Everyone enjoys watching movies and adding multimedia to the classroom is a great motivator. Using movies as a teaching tool generates interest and enthusiasm and 21st century learners spend more time connected to media than ever before so why not join them! Spreading the power of great movies has been a goal of The Heartland Truly Moving Pictures and the National Collaboration for Youth, and in collaboration with the Finding Inspiration in Literature and Movies (F.I.L.M.) Project, they have devised free curricula based on Truly Moving Picture Award-winning films to promote positive messages and life-affirming themes for young people and designed to encourage reading and watching quality content, provoke thought and exploration of valuable and important themes and issues, and inspire participation in theme-based activities. Free F.I.L.M. Curricula has resources for movies such as Flipped, How to Train Your Dragon, My Sister’s Keeper, The Chronicles of Narnia, The Bridge to Terabithia, Freedom Writers, Everyone’s Hero, Flicka, Saving Shiloh, Ramona and Beezus and more. It also has a guide for developing resources for other movies and books: Teaching with Movies: A Guide for Educators and Parents. Great resources and ideas for identifying teachable moments in movies and sharing them with students.
Another useful and helpful site e is ‘Based on the Book’, a resource for finding books by genre, year or title that have been made into a movie.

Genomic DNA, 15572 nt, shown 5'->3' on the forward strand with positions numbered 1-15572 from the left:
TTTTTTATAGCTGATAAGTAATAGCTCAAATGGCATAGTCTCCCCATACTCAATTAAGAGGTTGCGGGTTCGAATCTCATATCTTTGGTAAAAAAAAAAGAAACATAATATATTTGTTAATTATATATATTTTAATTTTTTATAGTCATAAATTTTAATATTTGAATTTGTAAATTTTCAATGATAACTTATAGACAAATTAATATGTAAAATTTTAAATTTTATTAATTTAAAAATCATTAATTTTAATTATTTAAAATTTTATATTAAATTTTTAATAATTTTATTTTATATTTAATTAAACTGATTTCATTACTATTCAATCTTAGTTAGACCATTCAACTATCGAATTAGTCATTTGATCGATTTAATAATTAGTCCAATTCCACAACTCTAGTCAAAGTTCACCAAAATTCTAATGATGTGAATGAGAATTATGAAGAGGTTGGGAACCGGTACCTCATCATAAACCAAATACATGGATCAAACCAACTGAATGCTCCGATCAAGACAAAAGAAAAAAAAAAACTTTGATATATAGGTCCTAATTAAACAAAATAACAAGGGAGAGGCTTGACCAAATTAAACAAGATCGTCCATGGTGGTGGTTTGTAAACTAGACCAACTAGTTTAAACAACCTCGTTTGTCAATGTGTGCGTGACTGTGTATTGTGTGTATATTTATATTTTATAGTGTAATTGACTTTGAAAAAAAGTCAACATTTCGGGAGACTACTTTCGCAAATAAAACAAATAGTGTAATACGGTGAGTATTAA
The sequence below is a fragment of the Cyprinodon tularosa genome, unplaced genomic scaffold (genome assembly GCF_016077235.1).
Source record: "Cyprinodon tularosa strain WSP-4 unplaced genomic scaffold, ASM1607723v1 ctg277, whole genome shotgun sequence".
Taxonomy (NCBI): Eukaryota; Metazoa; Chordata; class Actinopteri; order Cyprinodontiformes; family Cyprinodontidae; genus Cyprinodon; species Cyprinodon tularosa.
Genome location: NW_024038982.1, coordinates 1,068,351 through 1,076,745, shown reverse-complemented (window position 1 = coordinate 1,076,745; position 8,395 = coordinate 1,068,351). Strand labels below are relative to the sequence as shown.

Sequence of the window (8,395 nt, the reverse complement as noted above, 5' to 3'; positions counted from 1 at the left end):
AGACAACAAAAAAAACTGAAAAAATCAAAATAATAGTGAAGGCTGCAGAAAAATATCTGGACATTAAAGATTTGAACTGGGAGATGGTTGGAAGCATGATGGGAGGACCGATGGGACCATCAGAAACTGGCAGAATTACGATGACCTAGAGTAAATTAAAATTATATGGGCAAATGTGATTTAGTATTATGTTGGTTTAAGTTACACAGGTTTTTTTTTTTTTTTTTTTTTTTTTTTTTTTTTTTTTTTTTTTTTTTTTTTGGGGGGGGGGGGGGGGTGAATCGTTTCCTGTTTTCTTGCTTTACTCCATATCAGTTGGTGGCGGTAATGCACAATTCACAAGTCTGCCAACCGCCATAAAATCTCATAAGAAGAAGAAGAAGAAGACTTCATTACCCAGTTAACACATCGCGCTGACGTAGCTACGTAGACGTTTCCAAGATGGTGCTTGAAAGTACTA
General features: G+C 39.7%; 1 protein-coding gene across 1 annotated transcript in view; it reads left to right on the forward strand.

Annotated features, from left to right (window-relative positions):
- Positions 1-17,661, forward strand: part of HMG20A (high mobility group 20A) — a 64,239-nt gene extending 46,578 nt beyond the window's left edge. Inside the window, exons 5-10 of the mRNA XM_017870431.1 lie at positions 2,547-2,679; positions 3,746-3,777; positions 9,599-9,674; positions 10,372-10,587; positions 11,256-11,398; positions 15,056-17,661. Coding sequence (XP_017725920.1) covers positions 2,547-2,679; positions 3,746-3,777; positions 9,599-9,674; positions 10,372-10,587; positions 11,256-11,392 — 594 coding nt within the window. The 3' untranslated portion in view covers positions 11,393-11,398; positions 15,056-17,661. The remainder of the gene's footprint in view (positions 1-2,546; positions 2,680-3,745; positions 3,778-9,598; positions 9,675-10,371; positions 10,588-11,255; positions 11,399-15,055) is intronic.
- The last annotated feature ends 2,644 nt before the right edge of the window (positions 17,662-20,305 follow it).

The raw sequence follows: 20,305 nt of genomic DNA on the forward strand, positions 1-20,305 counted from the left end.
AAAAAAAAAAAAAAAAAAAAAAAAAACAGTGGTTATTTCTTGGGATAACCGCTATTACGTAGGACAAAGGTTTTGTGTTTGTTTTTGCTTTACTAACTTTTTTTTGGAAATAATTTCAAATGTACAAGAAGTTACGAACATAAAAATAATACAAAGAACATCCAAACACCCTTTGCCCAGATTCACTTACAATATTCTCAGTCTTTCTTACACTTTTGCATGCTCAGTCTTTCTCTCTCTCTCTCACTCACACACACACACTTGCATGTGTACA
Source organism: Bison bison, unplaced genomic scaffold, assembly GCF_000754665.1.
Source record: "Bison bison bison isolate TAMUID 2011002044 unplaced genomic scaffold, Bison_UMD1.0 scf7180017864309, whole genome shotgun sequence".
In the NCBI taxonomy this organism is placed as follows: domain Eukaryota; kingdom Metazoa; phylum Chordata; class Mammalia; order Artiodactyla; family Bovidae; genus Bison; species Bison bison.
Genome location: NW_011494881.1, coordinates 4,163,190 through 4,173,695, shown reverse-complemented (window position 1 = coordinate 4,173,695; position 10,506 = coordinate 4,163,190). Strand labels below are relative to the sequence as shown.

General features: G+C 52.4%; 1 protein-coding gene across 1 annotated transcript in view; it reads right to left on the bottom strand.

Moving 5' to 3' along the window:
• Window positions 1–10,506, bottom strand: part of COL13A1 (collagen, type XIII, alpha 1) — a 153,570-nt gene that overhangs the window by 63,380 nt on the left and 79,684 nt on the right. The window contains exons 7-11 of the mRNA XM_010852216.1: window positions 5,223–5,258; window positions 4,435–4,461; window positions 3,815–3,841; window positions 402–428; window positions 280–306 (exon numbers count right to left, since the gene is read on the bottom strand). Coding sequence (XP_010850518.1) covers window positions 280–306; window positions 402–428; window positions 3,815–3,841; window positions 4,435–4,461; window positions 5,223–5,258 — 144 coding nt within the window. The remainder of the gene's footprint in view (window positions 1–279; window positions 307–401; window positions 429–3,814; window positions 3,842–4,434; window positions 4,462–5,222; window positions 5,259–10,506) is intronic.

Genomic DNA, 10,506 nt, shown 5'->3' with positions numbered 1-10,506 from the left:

Free movie scripts available at The Internet MovieScript Database, and Drew’s Script-O-Rama.
Thanks to Marvan Glavac, How to Make a Difference for forwarding this information to me.
In updating this post I am adding EnhanceTV which has a plethora of teaching resources (many of them free for download after free joining) for TV and film content. These are available via Screenrights, the not-for-profit organisation that licenses educational institutions to copy from TV. Nearly all schools, TAFEs and universities in Australia have a Screenrights licence. For more information on the licence, visit www.screenrights.org or email email@example.com.
Metro Magazine, Australia’s media and film magazine, again, have a number of study guide resources for film. They are linked to the Education Shop which has additional resources for sale.